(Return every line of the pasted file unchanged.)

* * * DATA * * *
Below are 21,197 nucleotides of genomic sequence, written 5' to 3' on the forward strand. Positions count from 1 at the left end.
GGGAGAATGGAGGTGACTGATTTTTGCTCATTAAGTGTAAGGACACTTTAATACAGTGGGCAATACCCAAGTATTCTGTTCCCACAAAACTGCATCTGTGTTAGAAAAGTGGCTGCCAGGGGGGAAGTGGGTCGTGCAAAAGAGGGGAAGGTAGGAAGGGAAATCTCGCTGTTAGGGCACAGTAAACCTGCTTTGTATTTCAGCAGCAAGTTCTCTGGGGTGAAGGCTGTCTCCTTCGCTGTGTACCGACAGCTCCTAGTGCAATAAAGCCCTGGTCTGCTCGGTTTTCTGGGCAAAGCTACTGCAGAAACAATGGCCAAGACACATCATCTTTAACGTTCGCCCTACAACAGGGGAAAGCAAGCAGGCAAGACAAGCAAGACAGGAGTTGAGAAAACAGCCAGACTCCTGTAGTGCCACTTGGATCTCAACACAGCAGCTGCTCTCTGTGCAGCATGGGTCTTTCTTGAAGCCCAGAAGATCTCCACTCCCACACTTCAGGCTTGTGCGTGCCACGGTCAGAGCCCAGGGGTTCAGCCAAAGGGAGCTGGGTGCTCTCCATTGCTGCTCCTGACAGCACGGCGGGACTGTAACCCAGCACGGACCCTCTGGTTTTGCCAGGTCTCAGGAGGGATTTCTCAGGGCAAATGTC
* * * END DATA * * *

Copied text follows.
Below are 21,197 nucleotides of genomic sequence, written 5' to 3' on the forward strand. Positions count from 1 at the left end.
GGGAGAATGGAGGTGACTGATTTTTGCTCATTAAGTGTAAGGACACTTTAATACAGTGGGCAATACCCAAGTATTCTGTTCCCACAAAACTGCATCTGTGTTAGAAAAGTGGCTGCCAGGGGGGAAGTGGGTCGTGCAAAAGAGGGGAAGGTAGGAAGGGAAATCTCGCTGTTAGGGCACAGTAAACCTGCTTTGTATTTCAGCAGCAAGTTCTCTGGGGTGAAGGCTGTCTCCTTCGCTGTGTACCGACAGCTCCTAGTGCAATAAAGCCCTGGTCTGCTCGGTTTTCTGGGCAAAGCTACTGCAGAAACAATGGCCAAGACACATCATCTTTAACGTTCGCCCTACAACAGGGGAAAGCAAGCAGGCAAGACAAGCAAGACAGGAGTTGAGAAAACAGCCAGACTCCTGTAGTGCCACTTGGATCTCAACACAGCAGCTGCTCTCTGTGCAGCATGGGTCTTTCTTGAAGCCCAGAAGATCTCCACTCCCACACTTCAGGCTTGTGCGTGCCACGGTCAGAGCCCAGGGGTTCAGCCAAAGGGAGCTGGGTGCTCTCCATTGCTGCTCCTGACAGCACGGCGGGACTGTAACCCAGCACGGACCCTCTGGTTTTGCCAGGTCTCAGGAGGGATTTCTCAGGGCAAATGTC